* Fresh talks scheduled for Germany in October
* EADS shares up 2.3 percent
GOTHENBURG, Sweden, Sept 28 Spain is "very optimistic" a deal will be reached to rescue Europe's largest defence project, the delayed Airbus EAD.PA A400M military transport plane, defence minister Carme Chacon said on Monday.
Seven European NATO nations have agreed to renegotiate their contract with Airbus parent EADS to try to prevent production delays and financial losses derailing the 20 billion euro ($29.3 billion) project.
They have called a meeting for mid-October in Germany.
Asked how optimistic she was about the outcome of that meeting, Chacon said, "A lot. Spain is very optimistic about our capacity to agree and co-operate in our goal, which is a strong policy for the European defence industry.
"At the end of this year we are going to be able to witness the first flight so we are really optimstic," she told reporters on the sidelines of a meeting of European Union defence ministers in Sweden.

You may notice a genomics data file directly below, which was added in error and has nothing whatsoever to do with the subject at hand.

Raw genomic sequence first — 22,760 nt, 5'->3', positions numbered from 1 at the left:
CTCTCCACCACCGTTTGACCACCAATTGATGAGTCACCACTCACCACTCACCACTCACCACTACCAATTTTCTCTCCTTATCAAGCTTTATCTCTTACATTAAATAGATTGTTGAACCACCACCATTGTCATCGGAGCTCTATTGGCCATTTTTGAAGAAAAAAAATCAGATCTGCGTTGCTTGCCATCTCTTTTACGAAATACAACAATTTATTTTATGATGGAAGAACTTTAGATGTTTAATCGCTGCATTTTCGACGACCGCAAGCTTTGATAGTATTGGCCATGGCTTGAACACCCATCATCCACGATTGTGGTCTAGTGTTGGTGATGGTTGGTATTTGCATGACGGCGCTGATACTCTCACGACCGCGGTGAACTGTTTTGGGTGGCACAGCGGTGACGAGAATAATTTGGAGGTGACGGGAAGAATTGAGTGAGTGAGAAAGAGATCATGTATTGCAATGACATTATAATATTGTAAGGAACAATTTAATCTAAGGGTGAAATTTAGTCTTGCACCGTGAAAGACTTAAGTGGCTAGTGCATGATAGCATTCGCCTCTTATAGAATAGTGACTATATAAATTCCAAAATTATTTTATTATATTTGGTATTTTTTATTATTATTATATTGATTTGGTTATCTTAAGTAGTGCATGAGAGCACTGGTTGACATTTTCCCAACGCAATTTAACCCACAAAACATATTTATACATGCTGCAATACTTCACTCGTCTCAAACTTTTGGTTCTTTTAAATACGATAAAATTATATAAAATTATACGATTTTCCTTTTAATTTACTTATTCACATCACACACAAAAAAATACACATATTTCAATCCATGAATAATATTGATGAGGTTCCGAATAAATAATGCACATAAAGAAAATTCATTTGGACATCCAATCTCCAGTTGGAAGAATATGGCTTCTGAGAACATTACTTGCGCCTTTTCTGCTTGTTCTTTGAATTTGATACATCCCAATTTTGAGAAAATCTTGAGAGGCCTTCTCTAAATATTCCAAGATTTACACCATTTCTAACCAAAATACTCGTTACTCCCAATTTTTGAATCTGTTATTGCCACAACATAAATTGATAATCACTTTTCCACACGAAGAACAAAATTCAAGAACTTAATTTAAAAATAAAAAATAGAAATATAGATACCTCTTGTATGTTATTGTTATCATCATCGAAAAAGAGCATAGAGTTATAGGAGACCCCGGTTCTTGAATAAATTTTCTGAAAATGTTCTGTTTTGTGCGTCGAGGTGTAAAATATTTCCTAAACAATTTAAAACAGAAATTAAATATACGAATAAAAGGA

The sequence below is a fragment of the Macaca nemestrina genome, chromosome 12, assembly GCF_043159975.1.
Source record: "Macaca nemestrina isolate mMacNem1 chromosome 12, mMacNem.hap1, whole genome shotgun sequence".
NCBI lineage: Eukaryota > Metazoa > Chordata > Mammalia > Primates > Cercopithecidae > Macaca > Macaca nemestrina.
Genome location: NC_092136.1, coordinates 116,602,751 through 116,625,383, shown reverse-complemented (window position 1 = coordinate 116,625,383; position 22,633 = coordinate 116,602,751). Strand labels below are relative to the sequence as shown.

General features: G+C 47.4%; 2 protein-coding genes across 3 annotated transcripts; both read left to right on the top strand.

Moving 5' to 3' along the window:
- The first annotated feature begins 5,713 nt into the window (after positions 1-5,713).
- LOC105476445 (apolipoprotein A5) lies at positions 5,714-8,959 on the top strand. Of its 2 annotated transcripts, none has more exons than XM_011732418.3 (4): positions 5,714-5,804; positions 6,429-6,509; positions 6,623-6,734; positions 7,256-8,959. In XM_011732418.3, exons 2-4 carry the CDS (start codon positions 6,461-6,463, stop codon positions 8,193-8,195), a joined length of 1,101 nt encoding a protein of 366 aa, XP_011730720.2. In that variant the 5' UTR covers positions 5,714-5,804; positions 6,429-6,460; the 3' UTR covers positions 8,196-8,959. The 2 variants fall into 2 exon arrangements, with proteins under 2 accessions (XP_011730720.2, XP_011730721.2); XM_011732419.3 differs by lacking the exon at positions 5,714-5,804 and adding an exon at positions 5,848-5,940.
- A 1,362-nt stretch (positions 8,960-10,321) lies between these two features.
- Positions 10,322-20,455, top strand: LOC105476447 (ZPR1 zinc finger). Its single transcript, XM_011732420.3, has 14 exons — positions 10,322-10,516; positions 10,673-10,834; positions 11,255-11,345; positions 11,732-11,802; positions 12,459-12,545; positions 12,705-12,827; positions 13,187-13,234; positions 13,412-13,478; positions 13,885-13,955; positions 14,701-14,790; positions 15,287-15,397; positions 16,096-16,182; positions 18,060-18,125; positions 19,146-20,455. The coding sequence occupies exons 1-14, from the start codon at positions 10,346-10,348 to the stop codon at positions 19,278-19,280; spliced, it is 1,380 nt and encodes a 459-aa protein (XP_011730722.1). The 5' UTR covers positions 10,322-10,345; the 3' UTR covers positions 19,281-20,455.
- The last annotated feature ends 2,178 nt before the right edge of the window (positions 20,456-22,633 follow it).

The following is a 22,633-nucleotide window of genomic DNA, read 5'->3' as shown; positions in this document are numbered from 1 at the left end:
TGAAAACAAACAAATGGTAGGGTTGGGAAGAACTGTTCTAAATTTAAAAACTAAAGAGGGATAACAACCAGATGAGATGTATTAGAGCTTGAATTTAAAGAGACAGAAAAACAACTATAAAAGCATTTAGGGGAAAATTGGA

If the project goes ahead the turbo-prop plane will be assembled in Seville, southern Spain.
EADS shares were up 2.3 percent at 15.07 euros.
The A400M has been hit mainly by delays in engine software development, forcing Europe's largest aerospace group EADS to take 2.4 billion euros in charges on its balance sheet.
EADS has warned that even if the project goes ahead, it faces further substantial charges to purge remaining losses.
Ministers agreed in July to seek a new contract by end-year and scheduled the October meeting to review progress.
Talks are so far said to have been proceeding slowly ahead of Sunday's election which saw conservative Chancellor Angela Merkel headed for victory in a new coalition. [ID:nLS158960]
Germany is the biggest buyer, with 60 planes on order out of 180 originally commissioned by the seven NATO launch nations.
Britain pulled back in July from a threat to walk away from the project. But analysts said it could reduce its order for 25 aircraft or seek to spread its commitment over a longer period.
Other launch nations include France, Belgium, Luxembourg and Turkey. A further 12 planes have been earmarked for exports to Malaysia and South Africa. (Reporting by David Brunnstrom; Writing by Tim Hepher; Editing by Dan Lalor)) ($1 = 0.6822 euro)